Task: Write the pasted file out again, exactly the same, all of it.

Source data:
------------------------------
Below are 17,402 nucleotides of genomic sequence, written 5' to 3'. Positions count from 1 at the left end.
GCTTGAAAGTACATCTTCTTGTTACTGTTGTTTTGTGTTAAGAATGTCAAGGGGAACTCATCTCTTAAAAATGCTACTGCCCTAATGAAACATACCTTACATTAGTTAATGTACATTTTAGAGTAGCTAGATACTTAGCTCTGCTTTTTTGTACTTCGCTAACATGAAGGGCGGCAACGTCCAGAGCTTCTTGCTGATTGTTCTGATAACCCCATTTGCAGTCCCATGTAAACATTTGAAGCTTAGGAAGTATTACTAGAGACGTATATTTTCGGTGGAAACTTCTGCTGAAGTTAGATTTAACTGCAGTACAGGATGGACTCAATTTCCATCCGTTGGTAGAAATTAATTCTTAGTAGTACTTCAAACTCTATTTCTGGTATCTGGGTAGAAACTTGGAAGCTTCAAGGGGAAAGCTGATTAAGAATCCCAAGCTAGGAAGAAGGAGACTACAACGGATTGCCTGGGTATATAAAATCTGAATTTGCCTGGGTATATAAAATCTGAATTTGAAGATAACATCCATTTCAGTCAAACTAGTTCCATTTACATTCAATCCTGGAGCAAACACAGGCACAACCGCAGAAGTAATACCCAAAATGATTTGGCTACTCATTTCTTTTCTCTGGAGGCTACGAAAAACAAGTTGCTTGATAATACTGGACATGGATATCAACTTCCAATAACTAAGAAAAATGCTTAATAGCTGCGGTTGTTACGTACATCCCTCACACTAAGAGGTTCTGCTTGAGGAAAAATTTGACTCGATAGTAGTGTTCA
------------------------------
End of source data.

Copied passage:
Below are 17,402 nucleotides of genomic sequence, written 5' to 3'. Positions count from 1 at the left end.
GCTTGAAAGTACATCTTCTTGTTACTGTTGTTTTGTGTTAAGAATGTCAAGGGGAACTCATCTCTTAAAAATGCTACTGCCCTAATGAAACATACCTTACATTAGTTAATGTACATTTTAGAGTAGCTAGATACTTAGCTCTGCTTTTTTGTACTTCGCTAACATGAAGGGCGGCAACGTCCAGAGCTTCTTGCTGATTGTTCTGATAACCCCATTTGCAGTCCCATGTAAACATTTGAAGCTTAGGAAGTATTACTAGAGACGTATATTTTCGGTGGAAACTTCTGCTGAAGTTAGATTTAACTGCAGTACAGGATGGACTCAATTTCCATCCGTTGGTAGAAATTAATTCTTAGTAGTACTTCAAACTCTATTTCTGGTATCTGGGTAGAAACTTGGAAGCTTCAAGGGGAAAGCTGATTAAGAATCCCAAGCTAGGAAGAAGGAGACTACAACGGATTGCCTGGGTATATAAAATCTGAATTTGCCTGGGTATATAAAATCTGAATTTGAAGATAACATCCATTTCAGTCAAACTAGTTCCATTTACATTCAATCCTGGAGCAAACACAGGCACAACCGCAGAAGTAATACCCAAAATGATTTGGCTACTCATTTCTTTTCTCTGGAGGCTACGAAAAACAAGTTGCTTGATAATACTGGACATGGATATCAACTTCCAATAACTAAGAAAAATGCTTAATAGCTGCGGTTGTTACGTACATCCCTCACACTAAGAGGTTCTGCTTGAGGAAAAATTTGACTCGATAGTAGTGTTCA